A COMIC'S VIEW: Do I have to spell it out for you? Check your facts


I’M convinced that the internet has more “fake news” spreaders and “conspiracy theorists” per capita here in The Bahamas than anywhere else in the world.

Bahamians are subjected to alarming amounts of “fake news” and “conspiracy theories” daily on social media, our blind consumption and regurgitation rate of said “fake news” and “conspiracy theories” is even more concerning.

A perfect example was this week’s local dose of “fake news” – you know the story that was circulating, with bold claims by the Speaker of the House Halston Moultrie and echoed somewhat by the leader of the Opposition PLP, Philip “Brave” Davis, that the general elections would be called and “the bell” rung on Tuesday... still waiting on that one.

(It’s a good thing we didn’t hold our collective breaths).

The resulting hysteria and irresponsible political finger-pointing left in the wake of this piece of “fake news” still has political pundits’ tongues wagging and various frenzied political party supporters, from all parts of the political divide coming out of the woodwork, “slapping up” vehemently in every political Whats App Chat group in the country.

As a matter of fact, I just checked in on several chat groups and the debates are still raging in regards to the above mentioned “fake news”.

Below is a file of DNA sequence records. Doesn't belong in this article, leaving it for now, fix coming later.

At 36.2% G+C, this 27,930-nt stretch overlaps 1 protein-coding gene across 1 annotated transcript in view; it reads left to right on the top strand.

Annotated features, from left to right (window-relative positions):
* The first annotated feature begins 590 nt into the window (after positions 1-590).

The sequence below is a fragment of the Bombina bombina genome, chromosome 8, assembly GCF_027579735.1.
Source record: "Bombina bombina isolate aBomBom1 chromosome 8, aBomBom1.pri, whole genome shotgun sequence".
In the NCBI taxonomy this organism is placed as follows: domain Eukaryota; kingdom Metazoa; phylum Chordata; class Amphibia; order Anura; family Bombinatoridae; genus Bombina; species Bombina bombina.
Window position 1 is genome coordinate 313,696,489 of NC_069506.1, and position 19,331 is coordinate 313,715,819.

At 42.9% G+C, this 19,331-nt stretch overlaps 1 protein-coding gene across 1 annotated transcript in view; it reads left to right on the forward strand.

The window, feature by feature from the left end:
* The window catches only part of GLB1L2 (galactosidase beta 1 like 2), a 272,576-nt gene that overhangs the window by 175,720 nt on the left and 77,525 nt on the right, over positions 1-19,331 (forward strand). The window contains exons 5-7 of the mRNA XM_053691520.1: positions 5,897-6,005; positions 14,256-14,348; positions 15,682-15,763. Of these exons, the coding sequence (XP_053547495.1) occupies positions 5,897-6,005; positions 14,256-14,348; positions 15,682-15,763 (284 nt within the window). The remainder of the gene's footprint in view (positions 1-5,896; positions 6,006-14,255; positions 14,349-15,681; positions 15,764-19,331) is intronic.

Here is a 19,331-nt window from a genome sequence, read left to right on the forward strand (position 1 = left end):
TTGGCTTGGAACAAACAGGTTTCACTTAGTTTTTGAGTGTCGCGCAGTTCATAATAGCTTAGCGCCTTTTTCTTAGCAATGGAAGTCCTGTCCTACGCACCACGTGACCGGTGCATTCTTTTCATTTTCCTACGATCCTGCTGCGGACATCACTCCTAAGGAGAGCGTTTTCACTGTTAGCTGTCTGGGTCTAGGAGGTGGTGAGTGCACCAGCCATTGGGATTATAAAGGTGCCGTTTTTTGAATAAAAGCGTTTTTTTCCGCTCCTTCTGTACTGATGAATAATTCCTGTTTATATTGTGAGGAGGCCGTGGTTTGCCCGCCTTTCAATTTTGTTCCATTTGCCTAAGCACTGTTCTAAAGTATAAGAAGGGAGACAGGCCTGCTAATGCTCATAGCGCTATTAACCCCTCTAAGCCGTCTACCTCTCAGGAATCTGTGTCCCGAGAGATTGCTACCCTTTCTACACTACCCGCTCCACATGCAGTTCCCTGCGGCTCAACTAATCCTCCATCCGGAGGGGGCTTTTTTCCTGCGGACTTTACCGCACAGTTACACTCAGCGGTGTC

If that wasn’t bad enough, as the week progressed I noticed a local trend developing on social media, more and more Bahamians were sharing international “fake news” stories.

One must now ask the question.

Have we become addicted as a society to “fake news” and “conspiracy theories” on social media?

I’m still doing my research in that regard.

However, here is one of the hot international “fake news” items and “conspiracy theories” that had Bahamians in deep debates, feverishly copying, pasting and sharing away all over social media.

Debunking and endorsing with the best news analysts in the business.

THE FAKE: A photo of a man lying on the pavement in blue pants covered in blood showing Haitian President Jovenel Mose after his assassination.

THE FACT: The photo has been circulating online since August 2020 and shows a slain lawyer, not the assassinated president. As news broke of Mose’s assassination, the Haitian diaspora began circulating the old photo on WhatsApp as proof of the 53-year-old president’s death.

The photo in actuality is from the August 29, 2020, killing of Monferrier Dorval, a prominent lawyer who was shot outside his home.

Dorval was head of the bar association in the capital of Haiti.

During a September 2020 protest demanding justice for Dorval, an AP photographer captured a protester re-enacting the lawyer’s death.

The protester placed graphic photos of a dead Dorval on the top of his body during the re-enactment. The photo used by the protester matched the photo that went viral on social media.

The “fake’’ photo was also shared in Spain online.

Mose had denounced Dorval’s killing, calling it a “great loss for the country”.

Until next week Bahamas, I have two words for you. “Fact Check” the face you save from embarrassment may be your very own.


JokeyJack 2 years, 2 months ago

All because the CDC will not allow a proper testing of HCQ among adults while testing the new injection on newnorns. If Trump had ssid aspirin cures Covid, aspirin would now be banned also.


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